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Review of green belt ‘long overdue’

Words: Laura Edgar
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London needs to look at all options, including green belts releases, if it is to meet the demand for housing, agreed speakers at a London Irish Town Planners (LITP) network seminar.

The seminar considered ‘meeting housing demand in an Irish and London context’.

Adele Maher, strategic planning manager at the London Borough of Tower Hamlets Council suggested that the capital “needs to look at all options” to meet housing need, including suburban and town centre intensification, selective green belt release and industrial co-location.

She noted that one of the challenges for London in building more homes is to retain the diversity that makes the capital an “attractive” location from an economic perspective.

Gerry Hughes, chief executive at Bilfinger GVA, agreed with Maher. He said “a structured review of the green belt is long overdue” and such a review could take place on land surrounding major transport nodes.

Hughes contended that there is “more than enough land to build homes” in London and that the issues are not “land supply, planning or finance” but the capacity of the market to deliver. He said London is still a relatively low-density city and that there is still regular resistance to densification, which does not necessarily equate to tall buildings.

Maher discussed population growth, which in London is growing by about 76,000 people a year. This creates a huge demand for houses, she said, with the required number standing at 50,000 new homes. According to Maher, 59,000 homes are being permitted annually, but a “significant” number of these are not being brought forward for development.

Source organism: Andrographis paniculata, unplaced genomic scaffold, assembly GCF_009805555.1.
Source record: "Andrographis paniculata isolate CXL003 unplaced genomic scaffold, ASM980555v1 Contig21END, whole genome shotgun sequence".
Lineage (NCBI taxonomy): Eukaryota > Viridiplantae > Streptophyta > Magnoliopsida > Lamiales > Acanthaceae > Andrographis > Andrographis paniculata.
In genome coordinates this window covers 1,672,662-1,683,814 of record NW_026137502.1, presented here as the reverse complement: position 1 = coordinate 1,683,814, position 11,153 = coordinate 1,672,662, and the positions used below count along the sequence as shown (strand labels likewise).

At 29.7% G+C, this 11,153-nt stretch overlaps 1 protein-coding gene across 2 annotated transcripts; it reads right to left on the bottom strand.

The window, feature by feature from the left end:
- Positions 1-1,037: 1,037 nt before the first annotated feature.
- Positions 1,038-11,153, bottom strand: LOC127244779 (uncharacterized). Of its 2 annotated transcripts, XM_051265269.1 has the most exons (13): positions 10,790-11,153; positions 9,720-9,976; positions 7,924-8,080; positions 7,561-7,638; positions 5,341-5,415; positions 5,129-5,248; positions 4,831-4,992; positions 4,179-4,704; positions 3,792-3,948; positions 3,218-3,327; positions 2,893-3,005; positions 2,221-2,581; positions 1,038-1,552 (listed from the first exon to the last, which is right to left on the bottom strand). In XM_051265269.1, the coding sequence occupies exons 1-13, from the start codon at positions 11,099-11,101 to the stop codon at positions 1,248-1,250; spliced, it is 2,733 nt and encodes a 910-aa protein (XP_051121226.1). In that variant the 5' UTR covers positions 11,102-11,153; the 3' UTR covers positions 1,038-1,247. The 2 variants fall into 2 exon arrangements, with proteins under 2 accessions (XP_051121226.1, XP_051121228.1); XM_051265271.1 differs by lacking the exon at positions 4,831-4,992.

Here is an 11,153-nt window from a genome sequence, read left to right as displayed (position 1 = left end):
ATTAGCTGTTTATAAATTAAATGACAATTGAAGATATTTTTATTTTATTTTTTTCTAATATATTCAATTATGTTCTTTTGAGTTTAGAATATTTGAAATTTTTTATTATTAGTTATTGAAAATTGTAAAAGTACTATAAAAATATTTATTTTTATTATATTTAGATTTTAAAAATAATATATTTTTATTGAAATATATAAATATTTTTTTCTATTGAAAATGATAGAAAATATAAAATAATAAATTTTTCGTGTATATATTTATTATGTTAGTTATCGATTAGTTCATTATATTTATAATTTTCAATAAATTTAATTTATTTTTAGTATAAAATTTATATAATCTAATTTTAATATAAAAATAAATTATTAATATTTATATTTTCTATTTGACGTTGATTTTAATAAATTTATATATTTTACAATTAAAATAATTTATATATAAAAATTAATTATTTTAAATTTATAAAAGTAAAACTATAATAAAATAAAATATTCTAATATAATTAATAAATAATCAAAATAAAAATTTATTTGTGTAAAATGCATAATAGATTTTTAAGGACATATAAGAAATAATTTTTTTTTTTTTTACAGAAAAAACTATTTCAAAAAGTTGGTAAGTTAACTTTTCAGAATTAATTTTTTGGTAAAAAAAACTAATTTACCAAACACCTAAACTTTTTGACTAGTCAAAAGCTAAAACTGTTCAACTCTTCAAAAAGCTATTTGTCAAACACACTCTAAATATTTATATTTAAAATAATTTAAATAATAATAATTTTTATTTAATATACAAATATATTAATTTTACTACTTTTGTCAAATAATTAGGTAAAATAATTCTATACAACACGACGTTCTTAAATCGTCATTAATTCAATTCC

Hughes suggested that the Estate Renewals Programme and Housing Zones are two potential schemes that could deliver more housing in London.

Aidan Culhane, consultant at WK Nowlan Real Estate Advisors in Dublin, gave an overview of how the Irish housing sector is recovering after the economic downturn.

He explained that Dublin is experiencing high demand for housing, which is not replicated in the rest of Ireland.

It is evident, Culhane said, that there is a two-speed economy, with significant demand in Dublin for both the sales and rental markets. In comparison, there is an oversupply of housing stock in more rural parts of the country, particularly around the Shannon Basin.

The challenge of providing housing is not simply a case of supply and demand, but is subject to other variables, notably for Culhane, access to credit and wider economic growth.

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